Advertisement

Medicinal Chemistry Research

, Volume 28, Issue 12, pp 2184–2199 | Cite as

Chroman-4-one hydrazones derivatives: synthesis, characterization, and in vitro and in vivo antileishmanial effects

  • Yulieth Upegui
  • Karina Rios
  • Wiston Quiñones
  • Fernando EcheverriEmail author
  • Rosendo Archbold
  • Javier D. Murillo
  • Fernando Torres
  • Gustavo Escobar
  • Iván D. Vélez
  • Sara M. RobledoEmail author
Original Research
  • 98 Downloads

Abstract

In searching for better therapeutic alternatives to treat cutaneous leishmaniasis (CL), this study aimed to obtain and evaluate the efficacy and toxicity of new chroman-4-one hydrazones derivatives. Compounds were prepared and characterized, and then transformed into hydrazonas for molecular optimization. Their cytotoxicity was tested in different cell types using an in vitro MTT assay and the efficacy was evaluated using an in vitro macrophage intracellular amastigotes of Leishmania (Viannia) panamensis and L. (V) braziliensis by flow cytometry. The therapeutic effect of two formulations of chroman-4-one hydrazones on the CL induced by L. (V) braziliensis in golden hamsters was determined according to the size of lesions after treatment. The effect of these compounds in the production of inflammatory mediators and cell migration was also determined by in vitro assays using human fibroblasts models. Neither cytotoxicity nor genotoxicity was observed. The benzoic acid hydrazone derivative 2-(2,3-dihydro-4H-1-benzopyran-4-ylidene) hydrazide (4), produced a higher percentage of clinical cures, followed by benzoic acid, 2-(2,3-dihydro-4H-1-benzothiopyran-4-ylidene) hydrazide (3), while benzoic acid, 2-(2,3-dihydro-1,1-dioxide-4H-1-benzothiopyran-4-ylidene) hydrazide (5) and 4-pyridinecarboxylic acid, 2-(4H-1-benzopyran-4-ylidene) hydrazide (6) caused a poor therapeutic response. The compound 4 also showed an effect in the inflammatory and fibroblast migration processes. In conclusion, this is the first report of antileishmanial activity combined with inflammatory and wound healing properties. Results obtained here suggest that this strategy could be a good alternative for development of new drugs for the treatment of CL.

Keywords

Chromans Hydrazones Ointment Cutaneous leishmaniasis Animal model cure Healing 

Notes

Acknowledgements

This work was a cooperative activity within the Temporal Union “Estrategia Integral para el control de la Leishmaniasis en Colombia” (EICOLEISH-UT) with financial support from Colciencias (CT695-2014). Authors also thanks to I. Ortiz, Facultad de Salud, Universidad Pontificia Bolivariana for technical support with the genotoxicity test.

Author contributions

FE and SMR devised the study and wrote the paper. WQ, GE, FT, and RA performed the chemical analyses. YU, KR, IDV, and SMR performed the in vitro and in vivo experiments.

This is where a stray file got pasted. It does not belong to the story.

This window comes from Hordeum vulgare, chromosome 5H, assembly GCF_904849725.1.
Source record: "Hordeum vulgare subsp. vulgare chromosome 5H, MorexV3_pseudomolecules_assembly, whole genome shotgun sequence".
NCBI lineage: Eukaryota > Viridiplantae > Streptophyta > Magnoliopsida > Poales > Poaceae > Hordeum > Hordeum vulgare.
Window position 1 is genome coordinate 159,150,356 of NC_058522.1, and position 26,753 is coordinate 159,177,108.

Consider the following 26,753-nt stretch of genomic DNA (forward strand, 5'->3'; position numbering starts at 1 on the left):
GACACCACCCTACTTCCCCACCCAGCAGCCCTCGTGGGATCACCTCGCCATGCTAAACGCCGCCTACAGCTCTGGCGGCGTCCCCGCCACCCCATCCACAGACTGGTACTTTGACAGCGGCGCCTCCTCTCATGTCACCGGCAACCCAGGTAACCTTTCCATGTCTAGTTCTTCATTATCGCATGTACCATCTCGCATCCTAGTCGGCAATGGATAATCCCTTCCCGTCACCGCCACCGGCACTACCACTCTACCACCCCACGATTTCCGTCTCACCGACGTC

Compliance with ethical standards

Conflict of interest

The authors declare that they have no conflict of interest.

References

  1. Alvar J, Vélez ID, Bern C, Herrero M, Desjeux P, Cano J, Jannin J, den Boer M, WHO Leishmaniasis Control Team (2012) Leishmaniasis worldwide and global estimates of its incidence PLoS ONE 7:e35671.  https://doi.org/10.1371/journal.pone.0035671 CrossRefPubMedPubMedCentralGoogle Scholar
  2. Bogdan C, Nathan C (1993) Modulation of macrophage function by transforming growth factor beta, interleukin-4, and interleukin-10. Ann N Y Acad Sci 685:713–739.  https://doi.org/10.1111/j.1749-6632.1993.tb35934.x CrossRefPubMedGoogle Scholar
  3. Borges F, Roleira F, Milhazes N, Santana L, Uriarte E (2005) Simple coumarins and analogues in medicinal chemistry: occurrence, synthesis and biological activity. Curr Med Chem 12:887–916.  https://doi.org/10.2174/0929867053507315 CrossRefPubMedGoogle Scholar
  4. Cywin CL, Firestone RA, McNeil DW, Grygon CA, Crane KM, White DM, Kinkade PR, Hopkins JL, Davidson W, Labadia ME, Wildeson J, Morelock MM, Peterson JD, Raymond EL, Brown ML, Spero DM (2003) The design of potent hydrazones and disulfides as cathepsin S inhibitors. Bioorg Med Chem 6:733–740.  https://doi.org/10.1016/S0968-0896(02)00468-6 CrossRefGoogle Scholar
  5. Den Boer M, Argaw D, Jannin J, Alvar J (2011) Leishmaniasis impact and treatment access. Clin Microbiol Infect 17:1471–1477.  https://doi.org/10.1111/j.1469-0691.2011.03635.x CrossRefGoogle Scholar
  6. Das P, De T, Chakraborti T (2014) Leishmania donovani secretory serine protease alters macrophage inflammatory response via COX-2 mediated PGE-2 production. Indian J Biochem Biophys 51:542–551. http://nopr.niscair.res.in/handle/123456789/30506 PubMedGoogle Scholar
  7. Desai PV, Patny A, Sabnis Y, Tekwani B, Gut J, Rosenthal P, Shivastava A, Avery M (2004) Identification of novel parasitic cysteine protease inhibitors using virtual screening. 1. The ChemBridge database. J Med Chem 47:6609–6615.  https://doi.org/10.1021/jm0493717 CrossRefGoogle Scholar
  8. Elmekki MA, Elhassan MM, Ozbak HA, Mukhtar MM (2016) Elevated TGF-beta levels in drug-resistant visceral leishmaniasis. Ann Saudi Med 36:73–77.  https://doi.org/10.5144/0256-4947.2016.7310.5144/0256-4947.2016.73
  9. Finney JD (1978) Statistical method in biological assay, 3rd edn. Charles Griffin & Co, London, UK, p 508.  https://doi.org/10.1002/bimj.4710210714 CrossRefGoogle Scholar
  10. Friden-Saxin M, Seifert T, Ryden Landergren M, Suuronen T, Lahtela-Kakkonen M, Jarho EM, Luthman K (2012) Synthesis and evaluation of substituted chroman-4-one and chromone derivatives as sirtuin 2-selective Iinhibitors. J Med Chem 55:7104–7113.  https://doi.org/10.1021/jm3005288 CrossRefGoogle Scholar
  11. Gaspar A, Matos MJ, Garrido J, Uriarte E, Borges F (2014) Chromone: a valid scaffold in medicinal chemistry. Chem Rev 114:4960–4992.  https://doi.org/10.1021/cr400265z CrossRefGoogle Scholar